Ascent of Condon Peak on 2016-02-24
|Others in Party:||David Sanger|
----Only Party on Mountain
|Date:||Wednesday, February 24, 2016|
|Ascent Type:||Successful Summit Attained|
| Elevation:||4970 ft / 1514 m|
Ascent Trip ReportDavid and I drove down to the San Benito Mountain area to climb Condon Peak, which is on the CC list. The trailhead is on BLM land in the Clear Creek Management area, which requires a $5 per vehicle permit to enter. I bought the permit online, which requires an additional $6 “processing fee” to recreation.gov. As it turns out, you can just buy the permit at the trailhead for the $5 face value. Condon Peak is outside of the high-concern asbestos area, so we didn’t need the additional per-person permits that you need to enter that area.
We took Coalinga Road past the main Clear Creek entrance turnoff, to the Condon Peak campground. Finding the gate open, we drove up the dirt road another half mile to where a steep trail went off to the left, though the road continued level to the right. We started here and immediately ascended a steep path straight up the hill on the right side of a barbed wire fence marking the boundary between San Benito County and Fresno County, which we would be following most of the day.
The trail ascended directly and steeply over slippery, sandy ground. By the time we reached point 4442 on the topo map, the trail had pretty much given out, and we crossed the fence many times (usually by going over it), searching for areas less choked with yucca and other brush. We made our way up to point 4900, climbing over several rocky pinnacles. The trail would be much more enjoyable if the fence were removed. It doesn’t appear to serve any purpose with the current land ownership.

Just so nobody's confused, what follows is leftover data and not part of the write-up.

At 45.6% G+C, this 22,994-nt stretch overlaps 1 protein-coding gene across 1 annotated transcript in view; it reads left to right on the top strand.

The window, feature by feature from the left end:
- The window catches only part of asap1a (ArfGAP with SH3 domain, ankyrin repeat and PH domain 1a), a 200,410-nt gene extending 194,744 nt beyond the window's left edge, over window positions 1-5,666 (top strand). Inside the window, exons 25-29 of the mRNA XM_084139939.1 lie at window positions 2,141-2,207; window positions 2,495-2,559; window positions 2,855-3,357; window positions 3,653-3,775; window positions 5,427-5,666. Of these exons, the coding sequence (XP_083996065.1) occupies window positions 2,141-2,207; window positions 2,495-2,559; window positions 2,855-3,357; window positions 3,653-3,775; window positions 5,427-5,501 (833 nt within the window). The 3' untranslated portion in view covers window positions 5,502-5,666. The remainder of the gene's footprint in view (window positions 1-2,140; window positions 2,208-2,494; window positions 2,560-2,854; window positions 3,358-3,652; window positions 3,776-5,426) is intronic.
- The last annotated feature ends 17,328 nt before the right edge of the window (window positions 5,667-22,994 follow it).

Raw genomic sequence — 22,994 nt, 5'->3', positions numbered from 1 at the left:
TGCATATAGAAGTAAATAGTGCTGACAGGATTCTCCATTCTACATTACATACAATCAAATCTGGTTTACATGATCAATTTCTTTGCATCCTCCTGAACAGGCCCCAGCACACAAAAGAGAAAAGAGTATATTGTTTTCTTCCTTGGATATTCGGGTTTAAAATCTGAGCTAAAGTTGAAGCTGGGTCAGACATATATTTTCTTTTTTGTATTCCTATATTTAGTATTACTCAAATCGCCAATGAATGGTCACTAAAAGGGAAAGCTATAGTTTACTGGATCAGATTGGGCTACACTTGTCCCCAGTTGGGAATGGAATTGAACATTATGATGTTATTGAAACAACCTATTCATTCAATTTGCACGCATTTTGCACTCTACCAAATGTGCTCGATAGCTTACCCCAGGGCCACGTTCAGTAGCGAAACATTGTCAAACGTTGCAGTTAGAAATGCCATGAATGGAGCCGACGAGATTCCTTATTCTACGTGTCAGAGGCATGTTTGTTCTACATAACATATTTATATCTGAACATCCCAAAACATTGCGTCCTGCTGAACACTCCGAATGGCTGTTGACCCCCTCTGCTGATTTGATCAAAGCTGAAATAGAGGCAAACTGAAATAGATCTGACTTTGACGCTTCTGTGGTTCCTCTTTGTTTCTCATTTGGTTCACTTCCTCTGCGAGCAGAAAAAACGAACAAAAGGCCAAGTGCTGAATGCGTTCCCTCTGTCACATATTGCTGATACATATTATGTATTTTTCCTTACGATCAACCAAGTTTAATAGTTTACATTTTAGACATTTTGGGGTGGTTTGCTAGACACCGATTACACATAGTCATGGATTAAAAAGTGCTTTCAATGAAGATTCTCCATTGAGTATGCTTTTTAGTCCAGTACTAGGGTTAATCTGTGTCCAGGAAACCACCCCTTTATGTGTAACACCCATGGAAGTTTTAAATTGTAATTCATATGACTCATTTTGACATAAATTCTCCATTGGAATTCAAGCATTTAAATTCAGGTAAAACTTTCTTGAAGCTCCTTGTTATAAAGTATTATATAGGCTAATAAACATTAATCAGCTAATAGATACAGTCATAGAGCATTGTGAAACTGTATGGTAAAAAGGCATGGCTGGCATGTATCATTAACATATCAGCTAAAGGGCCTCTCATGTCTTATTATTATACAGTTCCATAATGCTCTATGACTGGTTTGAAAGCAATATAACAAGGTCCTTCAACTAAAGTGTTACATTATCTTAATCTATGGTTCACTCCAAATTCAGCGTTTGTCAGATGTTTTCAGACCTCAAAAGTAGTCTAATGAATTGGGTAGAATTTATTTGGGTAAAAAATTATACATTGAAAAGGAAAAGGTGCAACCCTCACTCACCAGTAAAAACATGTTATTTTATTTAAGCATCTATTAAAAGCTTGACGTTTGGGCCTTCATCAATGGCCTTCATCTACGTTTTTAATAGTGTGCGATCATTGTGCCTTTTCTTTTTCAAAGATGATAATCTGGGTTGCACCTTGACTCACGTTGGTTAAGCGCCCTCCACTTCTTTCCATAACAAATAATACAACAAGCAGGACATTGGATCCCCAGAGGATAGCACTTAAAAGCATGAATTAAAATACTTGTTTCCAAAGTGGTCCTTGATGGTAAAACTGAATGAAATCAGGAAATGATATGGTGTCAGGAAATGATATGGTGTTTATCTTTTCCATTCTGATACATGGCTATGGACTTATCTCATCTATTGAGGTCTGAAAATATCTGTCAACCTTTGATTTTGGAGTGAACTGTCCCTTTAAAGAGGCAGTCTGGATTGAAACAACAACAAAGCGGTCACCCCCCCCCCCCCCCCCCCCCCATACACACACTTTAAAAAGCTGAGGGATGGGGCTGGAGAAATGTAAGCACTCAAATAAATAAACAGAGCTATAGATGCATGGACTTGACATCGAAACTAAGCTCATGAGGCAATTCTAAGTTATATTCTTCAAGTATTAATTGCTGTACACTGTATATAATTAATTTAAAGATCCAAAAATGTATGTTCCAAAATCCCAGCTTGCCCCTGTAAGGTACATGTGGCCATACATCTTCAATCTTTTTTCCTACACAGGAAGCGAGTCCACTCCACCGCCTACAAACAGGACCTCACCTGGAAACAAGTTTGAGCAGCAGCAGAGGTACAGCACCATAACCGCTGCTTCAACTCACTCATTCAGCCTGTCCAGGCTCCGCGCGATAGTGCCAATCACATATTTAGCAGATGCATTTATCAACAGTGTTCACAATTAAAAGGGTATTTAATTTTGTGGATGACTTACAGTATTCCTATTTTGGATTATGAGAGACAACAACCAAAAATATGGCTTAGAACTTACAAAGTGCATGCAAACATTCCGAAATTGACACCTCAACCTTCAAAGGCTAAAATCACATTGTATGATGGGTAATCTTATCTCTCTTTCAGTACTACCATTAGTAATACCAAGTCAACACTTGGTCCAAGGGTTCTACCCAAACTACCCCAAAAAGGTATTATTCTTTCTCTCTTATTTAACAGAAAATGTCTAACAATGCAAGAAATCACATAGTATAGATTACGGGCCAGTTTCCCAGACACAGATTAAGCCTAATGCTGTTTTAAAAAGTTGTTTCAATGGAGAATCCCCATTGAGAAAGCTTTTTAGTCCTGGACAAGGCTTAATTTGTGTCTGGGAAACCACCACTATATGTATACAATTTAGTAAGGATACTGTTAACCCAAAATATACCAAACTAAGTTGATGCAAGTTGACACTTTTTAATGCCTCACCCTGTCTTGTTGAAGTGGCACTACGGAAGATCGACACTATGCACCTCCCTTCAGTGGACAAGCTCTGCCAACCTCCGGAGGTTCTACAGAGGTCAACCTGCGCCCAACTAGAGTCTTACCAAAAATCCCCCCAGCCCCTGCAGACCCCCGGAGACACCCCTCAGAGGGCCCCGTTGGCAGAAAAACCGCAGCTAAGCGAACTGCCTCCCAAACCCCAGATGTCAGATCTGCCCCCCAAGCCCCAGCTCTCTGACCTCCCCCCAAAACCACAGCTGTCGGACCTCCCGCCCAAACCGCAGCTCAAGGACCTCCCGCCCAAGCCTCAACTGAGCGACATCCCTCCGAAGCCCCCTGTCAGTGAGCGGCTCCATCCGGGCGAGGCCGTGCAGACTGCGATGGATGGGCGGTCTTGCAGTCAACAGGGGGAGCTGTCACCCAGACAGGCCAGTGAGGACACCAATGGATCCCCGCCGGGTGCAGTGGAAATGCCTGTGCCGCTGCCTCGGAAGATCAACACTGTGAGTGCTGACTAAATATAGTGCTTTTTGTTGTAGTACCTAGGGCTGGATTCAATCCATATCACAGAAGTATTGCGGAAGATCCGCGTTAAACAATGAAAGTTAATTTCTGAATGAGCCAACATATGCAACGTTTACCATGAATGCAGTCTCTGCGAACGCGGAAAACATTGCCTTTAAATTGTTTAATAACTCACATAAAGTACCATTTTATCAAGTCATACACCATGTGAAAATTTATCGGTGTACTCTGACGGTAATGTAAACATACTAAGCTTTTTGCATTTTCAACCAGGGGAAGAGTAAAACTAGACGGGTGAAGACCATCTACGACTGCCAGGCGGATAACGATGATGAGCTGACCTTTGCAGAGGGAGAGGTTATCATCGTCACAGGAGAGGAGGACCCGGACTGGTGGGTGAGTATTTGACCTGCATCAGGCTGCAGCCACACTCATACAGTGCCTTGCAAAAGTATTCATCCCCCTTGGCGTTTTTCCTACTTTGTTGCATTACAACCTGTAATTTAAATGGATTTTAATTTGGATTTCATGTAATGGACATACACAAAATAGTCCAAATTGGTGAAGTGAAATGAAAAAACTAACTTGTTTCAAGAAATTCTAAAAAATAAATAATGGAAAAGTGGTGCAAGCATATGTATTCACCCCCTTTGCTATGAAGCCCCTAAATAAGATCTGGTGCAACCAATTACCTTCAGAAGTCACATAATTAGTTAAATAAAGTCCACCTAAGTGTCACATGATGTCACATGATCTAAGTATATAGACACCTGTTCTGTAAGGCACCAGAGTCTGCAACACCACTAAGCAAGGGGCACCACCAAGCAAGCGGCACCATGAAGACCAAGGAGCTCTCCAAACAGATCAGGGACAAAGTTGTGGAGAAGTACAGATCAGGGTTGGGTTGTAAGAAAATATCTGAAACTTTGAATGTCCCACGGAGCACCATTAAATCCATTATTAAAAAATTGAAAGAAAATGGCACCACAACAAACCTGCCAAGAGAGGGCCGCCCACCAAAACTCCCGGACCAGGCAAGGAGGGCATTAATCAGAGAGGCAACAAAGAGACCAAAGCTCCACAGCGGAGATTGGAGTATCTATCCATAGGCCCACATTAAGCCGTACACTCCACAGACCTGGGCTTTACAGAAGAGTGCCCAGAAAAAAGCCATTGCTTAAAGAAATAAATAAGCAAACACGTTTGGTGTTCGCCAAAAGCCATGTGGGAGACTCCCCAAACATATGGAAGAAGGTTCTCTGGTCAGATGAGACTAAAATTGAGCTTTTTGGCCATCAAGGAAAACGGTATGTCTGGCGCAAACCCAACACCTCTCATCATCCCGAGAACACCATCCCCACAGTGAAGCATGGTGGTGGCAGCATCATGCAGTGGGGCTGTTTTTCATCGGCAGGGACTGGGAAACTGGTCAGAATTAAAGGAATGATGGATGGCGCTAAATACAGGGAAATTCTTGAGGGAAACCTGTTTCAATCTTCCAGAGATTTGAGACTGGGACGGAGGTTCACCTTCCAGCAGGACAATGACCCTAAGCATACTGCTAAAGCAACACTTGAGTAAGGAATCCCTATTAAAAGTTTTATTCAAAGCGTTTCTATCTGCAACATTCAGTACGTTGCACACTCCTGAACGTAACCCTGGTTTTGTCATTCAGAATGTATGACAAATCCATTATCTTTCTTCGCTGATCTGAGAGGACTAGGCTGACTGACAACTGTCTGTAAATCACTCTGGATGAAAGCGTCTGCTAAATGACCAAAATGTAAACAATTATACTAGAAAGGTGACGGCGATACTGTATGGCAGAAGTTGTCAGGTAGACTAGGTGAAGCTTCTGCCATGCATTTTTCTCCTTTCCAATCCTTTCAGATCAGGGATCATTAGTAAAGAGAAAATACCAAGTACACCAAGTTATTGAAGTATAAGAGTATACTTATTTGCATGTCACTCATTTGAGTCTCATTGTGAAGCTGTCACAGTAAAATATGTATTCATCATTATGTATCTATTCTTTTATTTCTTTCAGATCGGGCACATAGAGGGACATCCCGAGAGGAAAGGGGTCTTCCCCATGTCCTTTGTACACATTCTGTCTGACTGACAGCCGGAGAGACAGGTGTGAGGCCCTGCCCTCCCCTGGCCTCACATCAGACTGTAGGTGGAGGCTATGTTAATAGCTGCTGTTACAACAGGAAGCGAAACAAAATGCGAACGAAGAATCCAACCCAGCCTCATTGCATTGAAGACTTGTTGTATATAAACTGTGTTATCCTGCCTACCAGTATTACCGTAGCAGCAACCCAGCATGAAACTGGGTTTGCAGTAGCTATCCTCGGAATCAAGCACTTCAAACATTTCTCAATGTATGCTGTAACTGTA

Descending the east side of point 4900, the trail reappeared, and turned into a dirt road marked “R18”. From here, we walked over 2 miles along the dull road through low, uniform brush, gaining another 500 feet through occasional rolling hills. At least we had good views to either side from the ridge. At the road’s high point, we struck out to the right and quickly reached the summit, where we couldn’t find the “Dome” benchmark indicated on the topo map. I left a summit register under a rock cairn.
At the top are excellent views of San Benito and Santa Rita, including the huge Union Carbide open-pit asbestos mine, now a Superfund site. The Sierras were exceptionally clear, and we could pick out Ritter and North Palisade. We descended the way we came.
We saw signs that the R18 road had been recently driven by trucks or ATVs, leading us to wonder whether it might be possible to drive much closer to the summit. At one point on the R18 road we passed an intersection with another road labeled R17. A map down at the campground makes it look like we might have been able to get closer by driving east past where we parked, and eventually turning north up the mountain. The sign indicates that this road is cleared for ATVs and highway-legal vehicles.
|Summary Total Data|
| Total Elevation Gain:||3210 ft / 977 m|
| Extra Gain:||720 ft / 219 m|
| Round-Trip Distance:||10 mi / 16.1 km|
| Trailhead:||3200 ft / 975 m|
| Route Conditions:||Road Hike, Maintained Trail, Unmaintained Trail, Open Country|
| Time:||3 Hours |
| Time:||2 Hours 30 Minutes|
|GPS Data for Ascent/Trip|
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Peaks: climbed and unclimbed by Andrew Kirmse
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